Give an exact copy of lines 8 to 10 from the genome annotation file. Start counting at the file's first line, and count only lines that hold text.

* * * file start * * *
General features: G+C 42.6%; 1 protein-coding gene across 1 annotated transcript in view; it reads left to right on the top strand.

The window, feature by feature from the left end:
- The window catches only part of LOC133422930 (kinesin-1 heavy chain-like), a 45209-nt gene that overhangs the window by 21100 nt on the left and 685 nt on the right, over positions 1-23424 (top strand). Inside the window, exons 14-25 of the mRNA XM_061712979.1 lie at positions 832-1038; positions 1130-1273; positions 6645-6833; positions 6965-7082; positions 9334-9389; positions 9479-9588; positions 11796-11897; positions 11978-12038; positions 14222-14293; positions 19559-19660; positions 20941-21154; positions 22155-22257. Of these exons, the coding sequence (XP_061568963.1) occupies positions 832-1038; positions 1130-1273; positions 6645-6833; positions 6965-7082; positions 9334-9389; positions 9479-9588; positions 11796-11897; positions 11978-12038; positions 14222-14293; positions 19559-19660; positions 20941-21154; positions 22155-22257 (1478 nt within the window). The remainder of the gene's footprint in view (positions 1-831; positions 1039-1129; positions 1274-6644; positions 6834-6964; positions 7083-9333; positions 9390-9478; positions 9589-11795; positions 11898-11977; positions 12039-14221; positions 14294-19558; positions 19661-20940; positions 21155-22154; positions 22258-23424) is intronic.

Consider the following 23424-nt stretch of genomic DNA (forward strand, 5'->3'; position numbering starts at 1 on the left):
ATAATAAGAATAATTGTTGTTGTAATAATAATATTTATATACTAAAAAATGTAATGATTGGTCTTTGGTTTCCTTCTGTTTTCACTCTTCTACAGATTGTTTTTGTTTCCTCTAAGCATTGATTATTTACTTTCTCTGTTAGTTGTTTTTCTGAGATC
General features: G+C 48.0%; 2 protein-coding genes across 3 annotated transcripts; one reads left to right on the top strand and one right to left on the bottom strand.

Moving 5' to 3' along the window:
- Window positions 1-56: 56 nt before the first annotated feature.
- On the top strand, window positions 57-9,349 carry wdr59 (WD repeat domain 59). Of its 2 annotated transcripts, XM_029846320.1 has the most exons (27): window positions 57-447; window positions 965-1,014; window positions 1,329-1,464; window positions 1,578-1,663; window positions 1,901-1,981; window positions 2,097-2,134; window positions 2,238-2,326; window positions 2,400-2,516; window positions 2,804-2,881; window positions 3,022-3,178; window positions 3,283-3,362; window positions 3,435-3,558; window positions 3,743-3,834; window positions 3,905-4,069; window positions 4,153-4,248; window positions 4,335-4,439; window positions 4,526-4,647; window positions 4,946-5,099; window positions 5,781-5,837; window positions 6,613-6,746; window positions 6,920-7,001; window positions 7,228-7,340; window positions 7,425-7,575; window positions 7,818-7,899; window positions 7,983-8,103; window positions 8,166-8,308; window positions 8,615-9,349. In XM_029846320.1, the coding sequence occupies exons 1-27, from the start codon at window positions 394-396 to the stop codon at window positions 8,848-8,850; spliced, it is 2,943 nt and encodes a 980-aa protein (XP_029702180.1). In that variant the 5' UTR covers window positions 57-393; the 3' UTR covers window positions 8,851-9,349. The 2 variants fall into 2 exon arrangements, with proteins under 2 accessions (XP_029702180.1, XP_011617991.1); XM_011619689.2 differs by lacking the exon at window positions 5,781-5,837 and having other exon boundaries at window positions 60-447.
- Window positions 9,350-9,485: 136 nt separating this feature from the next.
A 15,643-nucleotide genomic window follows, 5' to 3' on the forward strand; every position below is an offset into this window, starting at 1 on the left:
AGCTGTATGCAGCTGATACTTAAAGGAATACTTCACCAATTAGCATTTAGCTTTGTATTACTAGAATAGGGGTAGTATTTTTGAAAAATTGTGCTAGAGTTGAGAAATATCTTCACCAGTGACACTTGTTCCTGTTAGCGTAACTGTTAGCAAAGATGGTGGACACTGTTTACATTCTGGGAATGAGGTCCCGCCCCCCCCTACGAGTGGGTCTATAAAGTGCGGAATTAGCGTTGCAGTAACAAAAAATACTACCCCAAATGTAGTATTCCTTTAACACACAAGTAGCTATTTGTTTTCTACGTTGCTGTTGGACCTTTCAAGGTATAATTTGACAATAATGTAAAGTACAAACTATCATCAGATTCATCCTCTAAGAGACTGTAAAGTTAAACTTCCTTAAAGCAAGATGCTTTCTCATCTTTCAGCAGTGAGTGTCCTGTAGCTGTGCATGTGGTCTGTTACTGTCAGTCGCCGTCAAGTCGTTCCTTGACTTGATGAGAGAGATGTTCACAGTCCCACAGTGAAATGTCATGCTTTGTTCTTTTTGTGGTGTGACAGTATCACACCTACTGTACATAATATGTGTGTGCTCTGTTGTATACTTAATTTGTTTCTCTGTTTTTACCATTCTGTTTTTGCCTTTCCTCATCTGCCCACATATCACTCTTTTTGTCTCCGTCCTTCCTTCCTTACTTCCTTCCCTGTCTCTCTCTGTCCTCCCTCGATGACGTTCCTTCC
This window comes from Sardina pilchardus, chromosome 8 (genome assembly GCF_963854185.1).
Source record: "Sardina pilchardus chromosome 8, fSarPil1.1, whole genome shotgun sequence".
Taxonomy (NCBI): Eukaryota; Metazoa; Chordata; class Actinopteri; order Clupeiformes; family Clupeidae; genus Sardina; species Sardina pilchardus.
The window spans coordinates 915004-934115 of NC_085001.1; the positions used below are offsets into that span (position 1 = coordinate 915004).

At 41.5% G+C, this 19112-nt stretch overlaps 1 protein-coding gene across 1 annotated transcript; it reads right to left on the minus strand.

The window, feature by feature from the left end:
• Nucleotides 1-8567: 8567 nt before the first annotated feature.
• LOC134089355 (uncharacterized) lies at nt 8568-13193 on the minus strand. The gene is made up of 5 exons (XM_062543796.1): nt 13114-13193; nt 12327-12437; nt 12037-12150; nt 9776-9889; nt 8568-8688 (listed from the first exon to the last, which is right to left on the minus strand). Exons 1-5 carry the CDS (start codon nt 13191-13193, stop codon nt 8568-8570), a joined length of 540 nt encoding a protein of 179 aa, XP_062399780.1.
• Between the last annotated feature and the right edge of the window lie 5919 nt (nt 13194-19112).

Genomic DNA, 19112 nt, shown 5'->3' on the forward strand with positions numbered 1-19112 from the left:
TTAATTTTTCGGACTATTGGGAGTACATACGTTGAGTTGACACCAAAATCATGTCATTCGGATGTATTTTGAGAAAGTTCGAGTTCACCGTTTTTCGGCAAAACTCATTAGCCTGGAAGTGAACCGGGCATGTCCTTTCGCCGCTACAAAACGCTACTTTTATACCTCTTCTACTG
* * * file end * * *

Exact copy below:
- Window positions 1-56: 56 nt before the first annotated feature.
- On the top strand, window positions 57-9,349 carry wdr59 (WD repeat domain 59). Of its 2 annotated transcripts, XM_029846320.1 has the most exons (27): window positions 57-447; window positions 965-1,014; window positions 1,329-1,464; window positions 1,578-1,663; window positions 1,901-1,981; window positions 2,097-2,134; window positions 2,238-2,326; window positions 2,400-2,516; window positions 2,804-2,881; window positions 3,022-3,178; window positions 3,283-3,362; window positions 3,435-3,558; window positions 3,743-3,834; window positions 3,905-4,069; window positions 4,153-4,248; window positions 4,335-4,439; window positions 4,526-4,647; window positions 4,946-5,099; window positions 5,781-5,837; window positions 6,613-6,746; window positions 6,920-7,001; window positions 7,228-7,340; window positions 7,425-7,575; window positions 7,818-7,899; window positions 7,983-8,103; window positions 8,166-8,308; window positions 8,615-9,349. In XM_029846320.1, the coding sequence occupies exons 1-27, from the start codon at window positions 394-396 to the stop codon at window positions 8,848-8,850; spliced, it is 2,943 nt and encodes a 980-aa protein (XP_029702180.1). In that variant the 5' UTR covers window positions 57-393; the 3' UTR covers window positions 8,851-9,349. The 2 variants fall into 2 exon arrangements, with proteins under 2 accessions (XP_029702180.1, XP_011617991.1); XM_011619689.2 differs by lacking the exon at window positions 5,781-5,837 and having other exon boundaries at window positions 60-447.
- Window positions 9,350-9,485: 136 nt separating this feature from the next.